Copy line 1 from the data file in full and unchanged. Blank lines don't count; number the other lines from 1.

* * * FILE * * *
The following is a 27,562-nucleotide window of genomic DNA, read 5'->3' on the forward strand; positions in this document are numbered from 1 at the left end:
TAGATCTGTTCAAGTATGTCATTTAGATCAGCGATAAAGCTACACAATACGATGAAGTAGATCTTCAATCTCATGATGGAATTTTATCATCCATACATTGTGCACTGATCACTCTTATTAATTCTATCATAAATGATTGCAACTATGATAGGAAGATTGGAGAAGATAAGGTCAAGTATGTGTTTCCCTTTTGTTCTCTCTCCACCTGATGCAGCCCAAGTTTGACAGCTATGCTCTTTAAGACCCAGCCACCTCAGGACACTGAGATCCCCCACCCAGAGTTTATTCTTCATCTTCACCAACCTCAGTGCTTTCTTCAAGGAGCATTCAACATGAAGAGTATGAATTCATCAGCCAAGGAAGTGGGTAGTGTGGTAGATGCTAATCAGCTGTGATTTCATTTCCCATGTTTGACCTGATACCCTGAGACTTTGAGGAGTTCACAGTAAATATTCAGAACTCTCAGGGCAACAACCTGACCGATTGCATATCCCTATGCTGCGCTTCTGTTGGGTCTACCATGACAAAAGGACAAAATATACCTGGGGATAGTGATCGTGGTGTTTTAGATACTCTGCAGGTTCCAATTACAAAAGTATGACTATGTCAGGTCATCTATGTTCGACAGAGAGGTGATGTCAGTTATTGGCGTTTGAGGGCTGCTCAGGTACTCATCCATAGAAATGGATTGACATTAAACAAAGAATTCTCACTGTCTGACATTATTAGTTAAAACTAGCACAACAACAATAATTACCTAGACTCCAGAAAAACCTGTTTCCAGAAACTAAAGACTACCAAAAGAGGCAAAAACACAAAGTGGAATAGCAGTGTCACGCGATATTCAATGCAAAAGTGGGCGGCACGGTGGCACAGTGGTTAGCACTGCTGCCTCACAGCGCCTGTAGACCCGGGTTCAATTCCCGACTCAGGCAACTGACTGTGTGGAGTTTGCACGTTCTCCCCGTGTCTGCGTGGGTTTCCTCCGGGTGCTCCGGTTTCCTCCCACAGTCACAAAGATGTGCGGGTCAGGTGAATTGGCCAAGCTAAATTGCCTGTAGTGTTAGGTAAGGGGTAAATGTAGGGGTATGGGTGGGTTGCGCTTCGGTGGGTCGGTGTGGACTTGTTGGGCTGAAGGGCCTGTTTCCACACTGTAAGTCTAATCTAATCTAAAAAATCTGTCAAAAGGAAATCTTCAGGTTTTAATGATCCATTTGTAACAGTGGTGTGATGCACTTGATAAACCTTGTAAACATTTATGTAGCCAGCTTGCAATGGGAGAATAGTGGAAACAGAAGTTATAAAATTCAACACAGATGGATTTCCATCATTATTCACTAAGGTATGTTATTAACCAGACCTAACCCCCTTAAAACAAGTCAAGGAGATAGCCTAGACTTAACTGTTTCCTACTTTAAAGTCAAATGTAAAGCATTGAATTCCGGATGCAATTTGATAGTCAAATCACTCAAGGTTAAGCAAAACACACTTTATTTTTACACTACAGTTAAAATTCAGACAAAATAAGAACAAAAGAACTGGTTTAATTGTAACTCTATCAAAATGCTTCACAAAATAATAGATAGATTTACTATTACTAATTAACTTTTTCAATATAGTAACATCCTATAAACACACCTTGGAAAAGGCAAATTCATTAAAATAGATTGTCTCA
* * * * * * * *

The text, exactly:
The following is a 27,562-nucleotide window of genomic DNA, read 5'->3' on the forward strand; positions in this document are numbered from 1 at the left end: